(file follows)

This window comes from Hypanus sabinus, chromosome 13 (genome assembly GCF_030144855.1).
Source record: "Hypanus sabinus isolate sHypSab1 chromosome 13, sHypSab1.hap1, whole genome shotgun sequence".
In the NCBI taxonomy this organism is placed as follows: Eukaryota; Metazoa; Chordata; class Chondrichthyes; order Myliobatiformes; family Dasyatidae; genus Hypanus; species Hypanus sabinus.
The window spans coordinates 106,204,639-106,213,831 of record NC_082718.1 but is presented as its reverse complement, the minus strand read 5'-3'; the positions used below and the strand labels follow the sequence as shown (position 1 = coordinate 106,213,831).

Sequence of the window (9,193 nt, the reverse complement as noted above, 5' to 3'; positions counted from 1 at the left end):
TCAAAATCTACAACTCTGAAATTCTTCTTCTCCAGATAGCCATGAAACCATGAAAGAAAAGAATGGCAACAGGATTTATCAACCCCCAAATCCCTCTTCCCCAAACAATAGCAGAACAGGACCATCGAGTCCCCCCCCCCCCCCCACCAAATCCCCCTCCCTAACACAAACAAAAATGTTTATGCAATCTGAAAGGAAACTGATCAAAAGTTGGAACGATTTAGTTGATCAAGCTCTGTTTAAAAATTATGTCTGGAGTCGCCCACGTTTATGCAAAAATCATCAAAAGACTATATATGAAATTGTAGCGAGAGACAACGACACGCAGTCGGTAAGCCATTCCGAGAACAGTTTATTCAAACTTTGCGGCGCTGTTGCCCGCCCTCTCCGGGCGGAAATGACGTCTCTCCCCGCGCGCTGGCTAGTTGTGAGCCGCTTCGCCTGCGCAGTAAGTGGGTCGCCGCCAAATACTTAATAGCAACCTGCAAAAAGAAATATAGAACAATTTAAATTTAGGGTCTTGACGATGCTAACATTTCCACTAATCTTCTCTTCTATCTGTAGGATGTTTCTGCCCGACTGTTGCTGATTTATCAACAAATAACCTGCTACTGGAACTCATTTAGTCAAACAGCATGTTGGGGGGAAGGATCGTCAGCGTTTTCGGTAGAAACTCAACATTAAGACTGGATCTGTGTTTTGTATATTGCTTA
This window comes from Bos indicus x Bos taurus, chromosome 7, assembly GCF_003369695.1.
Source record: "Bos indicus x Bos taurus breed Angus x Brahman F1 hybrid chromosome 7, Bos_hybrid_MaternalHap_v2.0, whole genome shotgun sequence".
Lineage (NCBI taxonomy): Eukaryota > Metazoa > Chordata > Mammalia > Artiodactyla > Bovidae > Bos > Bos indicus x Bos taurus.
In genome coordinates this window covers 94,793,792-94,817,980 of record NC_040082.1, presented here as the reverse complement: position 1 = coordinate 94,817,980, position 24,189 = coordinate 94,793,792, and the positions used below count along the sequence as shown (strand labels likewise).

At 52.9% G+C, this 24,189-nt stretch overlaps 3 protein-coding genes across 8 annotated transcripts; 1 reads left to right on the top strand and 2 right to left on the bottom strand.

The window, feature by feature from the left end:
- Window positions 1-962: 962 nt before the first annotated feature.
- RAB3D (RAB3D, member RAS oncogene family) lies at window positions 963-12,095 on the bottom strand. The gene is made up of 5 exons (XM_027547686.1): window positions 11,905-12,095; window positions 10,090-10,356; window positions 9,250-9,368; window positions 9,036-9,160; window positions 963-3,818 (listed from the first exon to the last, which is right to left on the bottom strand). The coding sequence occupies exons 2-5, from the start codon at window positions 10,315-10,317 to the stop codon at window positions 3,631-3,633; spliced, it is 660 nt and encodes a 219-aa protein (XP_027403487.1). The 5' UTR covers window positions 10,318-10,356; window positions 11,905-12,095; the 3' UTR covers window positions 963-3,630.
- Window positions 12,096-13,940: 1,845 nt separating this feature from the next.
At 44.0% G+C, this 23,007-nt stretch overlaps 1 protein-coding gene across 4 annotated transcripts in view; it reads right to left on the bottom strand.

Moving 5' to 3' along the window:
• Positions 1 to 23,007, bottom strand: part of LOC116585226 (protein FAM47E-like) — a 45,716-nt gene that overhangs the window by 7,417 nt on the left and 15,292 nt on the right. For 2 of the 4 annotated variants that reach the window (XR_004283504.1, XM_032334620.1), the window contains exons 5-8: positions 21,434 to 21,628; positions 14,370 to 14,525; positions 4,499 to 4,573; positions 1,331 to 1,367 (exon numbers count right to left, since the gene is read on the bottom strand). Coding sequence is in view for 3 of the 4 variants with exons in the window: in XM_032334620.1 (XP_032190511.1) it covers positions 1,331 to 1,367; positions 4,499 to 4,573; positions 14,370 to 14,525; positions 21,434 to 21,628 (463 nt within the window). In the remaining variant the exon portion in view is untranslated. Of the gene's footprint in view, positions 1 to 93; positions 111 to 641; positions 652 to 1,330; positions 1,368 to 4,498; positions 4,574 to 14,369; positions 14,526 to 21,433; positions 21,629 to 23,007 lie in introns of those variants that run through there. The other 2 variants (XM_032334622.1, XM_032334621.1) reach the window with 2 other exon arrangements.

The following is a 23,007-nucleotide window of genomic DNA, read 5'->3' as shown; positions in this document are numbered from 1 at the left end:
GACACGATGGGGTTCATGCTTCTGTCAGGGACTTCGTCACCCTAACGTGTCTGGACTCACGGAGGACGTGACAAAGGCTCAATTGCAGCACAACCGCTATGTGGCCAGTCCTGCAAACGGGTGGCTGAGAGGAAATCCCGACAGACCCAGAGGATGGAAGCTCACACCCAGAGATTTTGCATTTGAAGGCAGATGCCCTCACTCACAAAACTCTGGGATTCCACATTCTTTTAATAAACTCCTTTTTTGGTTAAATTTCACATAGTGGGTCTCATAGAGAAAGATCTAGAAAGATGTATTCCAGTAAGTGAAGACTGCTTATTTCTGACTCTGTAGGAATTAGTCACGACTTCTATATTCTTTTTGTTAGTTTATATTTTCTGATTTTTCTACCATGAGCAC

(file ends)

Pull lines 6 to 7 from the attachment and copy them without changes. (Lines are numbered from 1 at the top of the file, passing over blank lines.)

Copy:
TCAAAATCTACAACTCTGAAATTCTTCTTCTCCAGATAGCCATGAAACCATGAAAGAAAAGAATGGCAACAGGATTTATCAACCCCCAAATCCCTCTTCCCCAAACAATAGCAGAACAGGACCATCGAGTCCCCCCCCCCCCCCCACCAAATCCCCCTCCCTAACACAAACAAAAATGTTTATGCAATCTGAAAGGAAACTGATCAAAAGTTGGAACGATTTAGTTGATCAAGCTCTGTTTAAAAATTATGTCTGGAGTCGCCCACGTTTATGCAAAAATCATCAAAAGACTATATATGAAATTGTAGCGAGAGACAACGACACGCAGTCGGTAAGCCATTCCGAGAACAGTTTATTCAAACTTTGCGGCGCTGTTGCCCGCCCTCTCCGGGCGGAAATGACGTCTCTCCCCGCGCGCTGGCTAGTTGTGAGCCGCTTCGCCTGCGCAGTAAGTGGGTCGCCGCCAAATACTTAATAGCAACCTGCAAAAAGAAATATAGAACAATTTAAATTTAGGGTCTTGACGATGCTAACATTTCCACTAATCTTCTCTTCTATCTGTAGGATGTTTCTGCCCGACTGTTGCTGATTTATCAACAAATAACCTGCTACTGGAACTCATTTAGTCAAACAGCATGTTGGGGGGAAGGATCGTCAGCGTTTTCGGTAGAAACTCAACATTAAGACTGGATCTGTGTTTTGTATATTGCTTA
This window comes from Bos indicus x Bos taurus, chromosome 7, assembly GCF_003369695.1.